“The association did not write the report,” Ms. Nadir said in a phone interview. “Many companies who sell tools for cybersurveillance have listed Morocco as their client. It is not something we made up. It is public information anyone can easily find on Google.”

In May, the Interior Ministry forbade the Digital Rights Association to hold a news conference unveiling the Privacy International report, “Their Eyes on Me.”

The report accuses the authorities of trying to plant viruses in the computer of a journalist, Ali Anouzla, who was charged with promoting terrorism after he wrote about Al Qaeda in the Islamic Maghreb, a terrorist group based in northwestern Africa.

In July, when hackers exposed the clients of an Italian company called Hacking Team, which sells computer and phone surveillance software to governments, the Moroccan government was shown to have purchased services worth about 3 million euros, or $3.3 million.

In 2011, a French newspaper, Le Canard Enchaîné, published an investigation revealing that Morocco had bought surveillance programs from the French cybersurveillance company Amesys, also once used by Col. Muammar el-Qaddafi of Libya to collect information on dissidents.

The current president of the Digital Rights Association, Rida Benothman, a former political prisoner once held for denouncing torture, said Morocco was slipping into the same mind-set that had taken hold in countries that are fighting militants. The authorities increasingly justify mass surveillance, even if it means compromising personal freedoms, in the interest of fighting terrorism.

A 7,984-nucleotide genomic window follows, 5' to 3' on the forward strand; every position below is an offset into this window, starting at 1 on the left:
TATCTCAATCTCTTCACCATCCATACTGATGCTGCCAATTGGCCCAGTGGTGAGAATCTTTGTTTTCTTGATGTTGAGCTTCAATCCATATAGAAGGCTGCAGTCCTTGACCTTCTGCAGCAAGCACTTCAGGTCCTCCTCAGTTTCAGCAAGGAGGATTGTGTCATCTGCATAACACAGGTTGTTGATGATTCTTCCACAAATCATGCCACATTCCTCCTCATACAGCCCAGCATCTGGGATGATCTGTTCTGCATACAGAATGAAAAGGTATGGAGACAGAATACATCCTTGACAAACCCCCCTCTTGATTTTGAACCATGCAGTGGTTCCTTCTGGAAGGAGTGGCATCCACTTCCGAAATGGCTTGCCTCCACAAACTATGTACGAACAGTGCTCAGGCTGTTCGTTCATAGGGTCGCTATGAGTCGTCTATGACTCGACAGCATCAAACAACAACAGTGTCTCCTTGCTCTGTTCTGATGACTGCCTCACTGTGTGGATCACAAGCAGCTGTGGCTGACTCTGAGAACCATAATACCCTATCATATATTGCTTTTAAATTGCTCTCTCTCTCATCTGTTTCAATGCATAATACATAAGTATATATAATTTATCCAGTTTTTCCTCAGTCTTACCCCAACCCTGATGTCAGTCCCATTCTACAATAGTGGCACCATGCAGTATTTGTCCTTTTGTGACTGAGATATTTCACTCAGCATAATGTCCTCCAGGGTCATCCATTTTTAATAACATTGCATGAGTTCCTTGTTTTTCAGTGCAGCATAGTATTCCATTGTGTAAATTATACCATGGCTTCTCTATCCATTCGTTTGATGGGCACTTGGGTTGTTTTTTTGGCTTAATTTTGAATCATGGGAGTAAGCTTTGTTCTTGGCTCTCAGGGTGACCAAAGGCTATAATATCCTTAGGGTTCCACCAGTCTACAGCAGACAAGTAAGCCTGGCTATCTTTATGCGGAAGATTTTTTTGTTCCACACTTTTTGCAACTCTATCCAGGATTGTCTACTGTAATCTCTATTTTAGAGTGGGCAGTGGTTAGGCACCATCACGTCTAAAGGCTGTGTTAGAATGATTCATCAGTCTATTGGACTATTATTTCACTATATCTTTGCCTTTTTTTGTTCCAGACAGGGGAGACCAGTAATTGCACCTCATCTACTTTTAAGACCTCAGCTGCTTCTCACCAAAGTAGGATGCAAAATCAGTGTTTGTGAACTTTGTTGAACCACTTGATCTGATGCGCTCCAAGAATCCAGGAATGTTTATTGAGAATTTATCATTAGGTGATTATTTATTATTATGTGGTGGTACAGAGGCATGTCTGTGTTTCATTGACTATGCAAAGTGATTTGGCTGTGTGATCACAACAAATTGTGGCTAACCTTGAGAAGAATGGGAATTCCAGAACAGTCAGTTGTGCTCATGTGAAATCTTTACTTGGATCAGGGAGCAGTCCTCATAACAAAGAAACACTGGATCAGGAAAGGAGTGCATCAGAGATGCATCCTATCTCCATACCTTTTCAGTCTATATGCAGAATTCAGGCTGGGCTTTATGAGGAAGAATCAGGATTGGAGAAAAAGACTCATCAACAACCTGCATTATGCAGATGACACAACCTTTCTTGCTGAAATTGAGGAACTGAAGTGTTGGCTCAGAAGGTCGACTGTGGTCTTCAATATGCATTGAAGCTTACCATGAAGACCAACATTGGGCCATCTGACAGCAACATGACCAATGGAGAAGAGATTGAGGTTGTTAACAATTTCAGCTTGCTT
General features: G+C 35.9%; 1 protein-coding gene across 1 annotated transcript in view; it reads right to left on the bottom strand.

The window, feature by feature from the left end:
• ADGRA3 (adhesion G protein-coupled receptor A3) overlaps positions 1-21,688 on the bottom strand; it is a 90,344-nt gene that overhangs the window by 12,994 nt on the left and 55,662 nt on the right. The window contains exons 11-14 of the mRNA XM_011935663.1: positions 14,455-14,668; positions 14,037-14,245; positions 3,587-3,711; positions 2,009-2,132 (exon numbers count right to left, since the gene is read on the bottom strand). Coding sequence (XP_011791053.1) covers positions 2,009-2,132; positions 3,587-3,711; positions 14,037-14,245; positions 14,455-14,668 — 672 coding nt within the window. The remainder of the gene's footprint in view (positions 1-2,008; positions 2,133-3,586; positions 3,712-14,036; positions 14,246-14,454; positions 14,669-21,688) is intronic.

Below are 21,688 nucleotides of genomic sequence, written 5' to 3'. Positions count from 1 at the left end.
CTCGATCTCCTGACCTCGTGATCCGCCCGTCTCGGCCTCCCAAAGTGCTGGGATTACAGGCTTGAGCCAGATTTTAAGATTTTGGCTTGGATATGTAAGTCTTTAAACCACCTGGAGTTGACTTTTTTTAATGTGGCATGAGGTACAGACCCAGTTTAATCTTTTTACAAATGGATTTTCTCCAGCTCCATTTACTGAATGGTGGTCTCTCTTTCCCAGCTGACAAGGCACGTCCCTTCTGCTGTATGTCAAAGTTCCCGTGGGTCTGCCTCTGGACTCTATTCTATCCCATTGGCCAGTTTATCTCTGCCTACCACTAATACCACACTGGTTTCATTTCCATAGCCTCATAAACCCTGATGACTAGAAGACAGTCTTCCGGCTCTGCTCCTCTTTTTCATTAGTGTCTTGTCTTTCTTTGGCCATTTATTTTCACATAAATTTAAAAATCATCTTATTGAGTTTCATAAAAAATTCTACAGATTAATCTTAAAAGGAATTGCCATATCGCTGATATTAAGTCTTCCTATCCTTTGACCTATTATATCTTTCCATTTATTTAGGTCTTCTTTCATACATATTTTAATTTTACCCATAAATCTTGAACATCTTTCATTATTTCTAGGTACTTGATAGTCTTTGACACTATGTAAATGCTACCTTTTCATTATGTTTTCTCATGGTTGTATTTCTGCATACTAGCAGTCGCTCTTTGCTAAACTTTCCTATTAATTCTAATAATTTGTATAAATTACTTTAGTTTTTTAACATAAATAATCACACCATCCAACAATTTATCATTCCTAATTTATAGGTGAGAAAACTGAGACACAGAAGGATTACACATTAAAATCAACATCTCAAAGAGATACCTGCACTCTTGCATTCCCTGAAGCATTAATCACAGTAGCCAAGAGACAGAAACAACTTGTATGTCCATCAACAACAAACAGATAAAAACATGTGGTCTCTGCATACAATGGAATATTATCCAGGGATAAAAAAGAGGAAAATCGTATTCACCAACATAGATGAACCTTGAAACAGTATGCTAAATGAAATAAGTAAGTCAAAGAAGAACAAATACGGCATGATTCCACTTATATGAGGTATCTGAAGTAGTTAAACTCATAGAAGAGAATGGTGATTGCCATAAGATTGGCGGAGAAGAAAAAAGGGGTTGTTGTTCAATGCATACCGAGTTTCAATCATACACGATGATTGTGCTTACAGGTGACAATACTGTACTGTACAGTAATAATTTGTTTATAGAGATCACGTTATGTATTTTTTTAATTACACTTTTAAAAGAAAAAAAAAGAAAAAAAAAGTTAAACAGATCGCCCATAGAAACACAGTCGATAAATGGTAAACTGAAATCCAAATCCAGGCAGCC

“After the gains from the Arab Spring, the state is feeling secure again, and we can observe a return to old methods,” he said, referring to the antigovernment demonstrations in Morocco in 2011 that led to some democratic reforms. “While the fear of terrorism is a legitimate one, it is dangerous to use it to control freedom.”


The Moroccan authorities are now bold enough to pursue reporters outside the country, too.

Two French journalists are being investigated in France on charges of plotting to blackmail King Mohammed; they are accused of demanding €2 million in exchange for not publishing a book critical of him.

That follows a case last year involving a mysterious hacker, “Chris Coleman,” who started leaking emails on social media that suggested that Moroccan intelligence agents had bribed and offered gifts and trips to American and French journalists.

The reporters denied the allegations. But Jean Marc Manach, an investigative reporter specializing in cybersecurity, authenticated some of the leaked emails, which indicated that Morocco may have offered incentives for favorable coverage.

Another cybersurveillance specialist, Olivier Laurelli, a founder of reflets.info, a site that investigates cybersurveillance, published an invoice that proved Morocco had bought the Eagle program from Amesys. While it is impossible to quantify how these surveillance solutions are used — to target criminals or to spy on the population on a large scale — Mr. Laurelli said the number of journalists and dissidents targeted could be an indicator.

He said he was worried about the consequences of the increase in surveillance.

“Monitoring the actions of an entire population that in its majority is innocent is an undesirable drift for our societies,” Mr. Laurelli said. “There are tools that allow for targeted surveillance. Without confidentiality, there is no freedom of expression. It is the guarantee of annihilating all other freedoms.”

That is why the journalists and activists are fighting harder.

Mr. Monjib, the historian, was notified of a travel ban in late August when he landed in Casablanca on his way back from France. Other members of the investigative journalists’ group, Samad Lach and Mohamed Essabr, are not allowed to leave the country. While trying to get justice for Hicham Mansouri, Mr. Monjib tries to promote civil freedoms, and when asked if he fears the consequences of his activism, he just shrugged.

“If they want to arrest me, they know where to find me,” he said.


Read the story on the New York Times' website.